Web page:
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Web Review of Todar's Online Textbook of Bacteriology. "The Good, the Bad, and the Deadly"




Tag words: bacteriology, microbiology, bacteria, archaea, procaryote, procaryotic.










Kenneth Todar currently teaches Microbiology 100 at the University of Wisconsin-Madison.  His main teaching interests include general microbiology, bacterial diversity, microbial ecology and pathogenic bacteriology.

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Overview of Bacteriology (page 4)

(This chapter has 6 pages)

© Kenneth Todar, PhD

BACTERIAL REPRODUCTION AND GENETICS

Most bacteria reproduce by a relatively simple asexual process called binary fission: each cell increases in size and divides into two cells. During this process there is an orderly increase in cellular structures and components, replication and segregation of the bacterial DNA, followed by formation of a septum or cross wall which divides the cell into two. The process is evidently coordinated by activities associated with the cell membrane. The DNA molecule is believed to be attached to a point on the membrane where it is replicated. The two DNA molecules remain attached at points side-by-side on the membrane while new membrane material is synthesized between the two points. This draws the DNA molecules in opposite directions while new cell wall and membrane are laid down as a septum between the two chromosomal compartments. When septum formation is complete the cell splits into two progeny cells. The time interval required for a bacterial cell to divide or for a population of cells to double is called the generation time. Generation times for bacterial species growing in nature may be as short as 15 minutes or as long as several days.


Figure 13. A pair of dividing streptococci. The chromosome has been replicated and is partially segregated as septum formation is beginning.  Electron micrograph of Streptococcus pyogenes by Maria Fazio and Vincent A. Fischetti, Ph.D. with permission. The Laboratory of Bacterial Pathogenesis and Immunology, Rockefeller University.

Genetic Exchange in Bacteria

Although procaryotes do not undergo sexual reproduction, they are not without the ability to exchange genes and undergo genetic recombination. Bacteria are known to exchange genes in nature by three fundamental processes: conjugation, transduction and transformation. Conjugation requires cell-to-cell contact for DNA to be transferred from a donor to a recipient. During transduction, a virus transfers the genes between mating bacteria. In transformation, DNA is acquired directly from the environment, having been released from another cell. Genetic recombination can follow the transfer of DNA from one cell to another leading to the emergence of a new genotype (recombinant). It is common for DNA to be transferred as plasmids between mating bacteria. Since bacteria usually develop their genes for drug resistance on plasmids (called resistance transfer factors, or RTFs), they are able to spread drug resistance to other strains and species during genetic exchange processes. The genetic engineering of bacterial cells in the research or biotechnology laboratory is often based on the use of plasmids as vectors. The genetic systems of the Archaea are poorly characterized at this point, although the entire genome of Methanosarcina has been sequenced which opens up the possibilities for genetic analysis of the group.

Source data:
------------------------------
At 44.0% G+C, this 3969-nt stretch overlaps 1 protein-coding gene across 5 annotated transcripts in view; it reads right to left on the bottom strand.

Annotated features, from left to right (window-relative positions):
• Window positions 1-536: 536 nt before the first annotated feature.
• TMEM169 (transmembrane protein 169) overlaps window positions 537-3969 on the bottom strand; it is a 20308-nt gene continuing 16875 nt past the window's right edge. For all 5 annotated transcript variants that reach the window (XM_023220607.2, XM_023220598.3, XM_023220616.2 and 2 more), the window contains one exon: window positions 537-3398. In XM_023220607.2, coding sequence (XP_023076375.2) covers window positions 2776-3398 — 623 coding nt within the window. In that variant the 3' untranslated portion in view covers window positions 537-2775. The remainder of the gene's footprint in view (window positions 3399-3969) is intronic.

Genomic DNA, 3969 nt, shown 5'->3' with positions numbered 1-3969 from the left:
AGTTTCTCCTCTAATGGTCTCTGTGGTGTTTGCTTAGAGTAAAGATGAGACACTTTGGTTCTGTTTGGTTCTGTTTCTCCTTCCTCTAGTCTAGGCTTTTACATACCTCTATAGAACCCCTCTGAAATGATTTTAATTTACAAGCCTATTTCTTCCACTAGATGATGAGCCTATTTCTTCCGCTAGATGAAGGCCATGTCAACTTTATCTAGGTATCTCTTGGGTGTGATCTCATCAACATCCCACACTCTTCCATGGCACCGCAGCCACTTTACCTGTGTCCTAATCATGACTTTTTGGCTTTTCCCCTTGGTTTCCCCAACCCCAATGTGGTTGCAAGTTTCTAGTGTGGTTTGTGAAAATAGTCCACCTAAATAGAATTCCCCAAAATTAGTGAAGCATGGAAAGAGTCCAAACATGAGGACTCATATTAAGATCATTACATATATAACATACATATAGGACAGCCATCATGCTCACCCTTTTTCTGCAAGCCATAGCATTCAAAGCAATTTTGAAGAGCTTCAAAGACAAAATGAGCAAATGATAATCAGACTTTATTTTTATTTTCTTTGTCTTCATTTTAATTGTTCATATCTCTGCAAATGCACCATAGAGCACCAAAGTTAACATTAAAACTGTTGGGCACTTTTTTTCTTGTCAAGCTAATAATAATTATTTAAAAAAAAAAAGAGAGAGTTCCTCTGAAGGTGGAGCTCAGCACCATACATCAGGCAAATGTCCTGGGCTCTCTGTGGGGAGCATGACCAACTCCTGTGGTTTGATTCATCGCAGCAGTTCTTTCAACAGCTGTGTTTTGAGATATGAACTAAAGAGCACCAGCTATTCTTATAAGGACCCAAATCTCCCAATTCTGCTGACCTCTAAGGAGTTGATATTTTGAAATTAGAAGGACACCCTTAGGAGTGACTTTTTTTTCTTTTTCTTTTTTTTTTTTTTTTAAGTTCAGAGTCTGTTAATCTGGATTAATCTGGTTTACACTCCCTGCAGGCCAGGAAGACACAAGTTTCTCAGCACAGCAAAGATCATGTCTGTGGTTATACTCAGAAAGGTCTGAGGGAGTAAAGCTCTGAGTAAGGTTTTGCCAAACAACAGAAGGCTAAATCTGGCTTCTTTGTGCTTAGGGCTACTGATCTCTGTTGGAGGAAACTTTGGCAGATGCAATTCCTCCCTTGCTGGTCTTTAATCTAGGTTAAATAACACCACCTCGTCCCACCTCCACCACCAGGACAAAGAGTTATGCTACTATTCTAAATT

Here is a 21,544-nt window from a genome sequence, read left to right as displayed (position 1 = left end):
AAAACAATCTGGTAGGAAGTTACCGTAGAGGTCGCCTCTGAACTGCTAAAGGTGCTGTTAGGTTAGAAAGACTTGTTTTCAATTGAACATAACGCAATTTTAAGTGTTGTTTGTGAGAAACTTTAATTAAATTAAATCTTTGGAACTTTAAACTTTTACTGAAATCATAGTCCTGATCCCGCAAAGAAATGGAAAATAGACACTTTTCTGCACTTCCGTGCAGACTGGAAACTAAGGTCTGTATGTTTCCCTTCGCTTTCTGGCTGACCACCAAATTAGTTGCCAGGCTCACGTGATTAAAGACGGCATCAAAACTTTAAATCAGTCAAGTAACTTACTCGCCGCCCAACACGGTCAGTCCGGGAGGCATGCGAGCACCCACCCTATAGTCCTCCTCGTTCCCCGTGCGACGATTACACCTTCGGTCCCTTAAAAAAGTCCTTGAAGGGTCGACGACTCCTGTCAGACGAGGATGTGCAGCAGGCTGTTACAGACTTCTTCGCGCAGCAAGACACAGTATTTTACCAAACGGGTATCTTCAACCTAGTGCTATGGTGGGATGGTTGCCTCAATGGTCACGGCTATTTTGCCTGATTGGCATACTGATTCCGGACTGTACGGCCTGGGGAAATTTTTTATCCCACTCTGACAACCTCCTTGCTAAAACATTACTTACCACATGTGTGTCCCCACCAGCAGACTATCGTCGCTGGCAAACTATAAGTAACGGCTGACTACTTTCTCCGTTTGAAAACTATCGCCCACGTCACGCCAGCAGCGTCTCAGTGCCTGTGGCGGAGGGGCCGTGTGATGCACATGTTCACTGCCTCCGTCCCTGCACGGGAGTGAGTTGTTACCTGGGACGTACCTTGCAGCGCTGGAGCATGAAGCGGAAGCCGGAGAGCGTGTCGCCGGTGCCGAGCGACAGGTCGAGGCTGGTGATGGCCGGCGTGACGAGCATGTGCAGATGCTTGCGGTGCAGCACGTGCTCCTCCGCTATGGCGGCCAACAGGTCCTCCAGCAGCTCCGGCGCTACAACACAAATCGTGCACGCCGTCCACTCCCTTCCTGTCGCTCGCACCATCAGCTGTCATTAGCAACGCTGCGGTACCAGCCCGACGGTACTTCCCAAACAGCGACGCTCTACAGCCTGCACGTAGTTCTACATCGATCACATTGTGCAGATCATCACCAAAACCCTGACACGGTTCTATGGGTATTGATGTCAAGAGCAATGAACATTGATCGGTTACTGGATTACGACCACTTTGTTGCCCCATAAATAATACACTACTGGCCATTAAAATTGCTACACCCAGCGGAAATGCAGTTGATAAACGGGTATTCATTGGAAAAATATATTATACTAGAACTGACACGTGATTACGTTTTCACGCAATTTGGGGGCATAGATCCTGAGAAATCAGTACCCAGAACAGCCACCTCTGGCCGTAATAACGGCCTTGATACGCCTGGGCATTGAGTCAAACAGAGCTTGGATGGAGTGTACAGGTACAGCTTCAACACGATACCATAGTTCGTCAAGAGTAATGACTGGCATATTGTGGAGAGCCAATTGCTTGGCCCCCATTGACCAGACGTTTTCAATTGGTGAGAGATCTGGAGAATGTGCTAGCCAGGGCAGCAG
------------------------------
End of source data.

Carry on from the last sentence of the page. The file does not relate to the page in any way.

Evolution of Bacteria and Archaea

For most procaryotes, mutation is a major source of variability that allows the species to adapt to new conditions. The mutation rate for most procaryotic genes is in the neighborhood of 10-8. This means that if a bacterial population doubles from 108 cells to 2 x 108 cells, there is likely to be a mutant present for any given gene. Since procaryotes grow to reach population densities far in excess of 109 cells, such a mutant could develop from a single generation during 15 minutes of growth.  The evolution of procaryotes, driven by such Darwinian principles of evolution (mutation and selection) is called vertical evolution.

However, as a result of the processes of genetic exchange described above, the bacteria and archaea can also undergo a process of horizontal evolution, also called horizontal gene transfer (HGT). In this case, genes are transferred laterally from one organism to another, including between members of different Kingdoms, which allows the recipient to experiment with a new genetic trait. Horizontal gene transfer is becoming realized to be a significant force in driving cellular evolution.

The combined effects of fast growth rates, high concentrations of cells, genetic processes of mutation and selection, and the ability to exchange genes, account for the extraordinary rates of adaptation and evolution that can be observed in the procaryotes.





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Kenneth Todar is an emeritus lecturer at University of Wisconsin-Madison. He has taught microbiology to undergraduate students at The University of Texas, University of Alaska and University of Wisconsin since 1969.

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